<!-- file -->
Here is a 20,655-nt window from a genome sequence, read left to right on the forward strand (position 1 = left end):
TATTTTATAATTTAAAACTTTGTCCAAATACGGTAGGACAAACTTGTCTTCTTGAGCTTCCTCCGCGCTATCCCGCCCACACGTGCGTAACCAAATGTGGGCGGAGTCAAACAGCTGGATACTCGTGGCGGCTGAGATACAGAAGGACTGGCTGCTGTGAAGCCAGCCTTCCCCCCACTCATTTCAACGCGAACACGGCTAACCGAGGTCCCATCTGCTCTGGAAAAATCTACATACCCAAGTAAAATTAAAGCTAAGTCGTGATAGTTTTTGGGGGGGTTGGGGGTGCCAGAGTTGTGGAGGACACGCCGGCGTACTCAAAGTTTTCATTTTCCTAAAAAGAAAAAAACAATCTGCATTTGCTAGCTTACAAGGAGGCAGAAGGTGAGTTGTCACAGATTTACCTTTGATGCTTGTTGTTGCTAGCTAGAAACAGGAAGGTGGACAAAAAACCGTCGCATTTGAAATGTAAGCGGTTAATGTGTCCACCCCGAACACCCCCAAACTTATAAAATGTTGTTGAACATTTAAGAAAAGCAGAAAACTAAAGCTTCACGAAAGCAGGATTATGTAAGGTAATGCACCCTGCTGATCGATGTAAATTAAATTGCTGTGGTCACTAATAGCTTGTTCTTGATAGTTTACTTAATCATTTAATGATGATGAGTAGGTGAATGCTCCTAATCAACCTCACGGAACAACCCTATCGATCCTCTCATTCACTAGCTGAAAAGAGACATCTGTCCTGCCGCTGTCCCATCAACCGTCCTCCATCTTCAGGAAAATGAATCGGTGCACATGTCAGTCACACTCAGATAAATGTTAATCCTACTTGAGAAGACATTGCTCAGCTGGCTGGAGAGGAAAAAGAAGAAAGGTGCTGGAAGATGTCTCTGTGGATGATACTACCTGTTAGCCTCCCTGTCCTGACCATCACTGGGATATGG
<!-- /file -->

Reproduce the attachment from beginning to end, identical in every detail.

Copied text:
Here is a 20,655-nt window from a genome sequence, read left to right on the forward strand (position 1 = left end):
TATTTTATAATTTAAAACTTTGTCCAAATACGGTAGGACAAACTTGTCTTCTTGAGCTTCCTCCGCGCTATCCCGCCCACACGTGCGTAACCAAATGTGGGCGGAGTCAAACAGCTGGATACTCGTGGCGGCTGAGATACAGAAGGACTGGCTGCTGTGAAGCCAGCCTTCCCCCCACTCATTTCAACGCGAACACGGCTAACCGAGGTCCCATCTGCTCTGGAAAAATCTACATACCCAAGTAAAATTAAAGCTAAGTCGTGATAGTTTTTGGGGGGGTTGGGGGTGCCAGAGTTGTGGAGGACACGCCGGCGTACTCAAAGTTTTCATTTTCCTAAAAAGAAAAAAACAATCTGCATTTGCTAGCTTACAAGGAGGCAGAAGGTGAGTTGTCACAGATTTACCTTTGATGCTTGTTGTTGCTAGCTAGAAACAGGAAGGTGGACAAAAAACCGTCGCATTTGAAATGTAAGCGGTTAATGTGTCCACCCCGAACACCCCCAAACTTATAAAATGTTGTTGAACATTTAAGAAAAGCAGAAAACTAAAGCTTCACGAAAGCAGGATTATGTAAGGTAATGCACCCTGCTGATCGATGTAAATTAAATTGCTGTGGTCACTAATAGCTTGTTCTTGATAGTTTACTTAATCATTTAATGATGATGAGTAGGTGAATGCTCCTAATCAACCTCACGGAACAACCCTATCGATCCTCTCATTCACTAGCTGAAAAGAGACATCTGTCCTGCCGCTGTCCCATCAACCGTCCTCCATCTTCAGGAAAATGAATCGGTGCACATGTCAGTCACACTCAGATAAATGTTAATCCTACTTGAGAAGACATTGCTCAGCTGGCTGGAGAGGAAAAAGAAGAAAGGTGCTGGAAGATGTCTCTGTGGATGATACTACCTGTTAGCCTCCCTGTCCTGACCATCACTGGGATATGG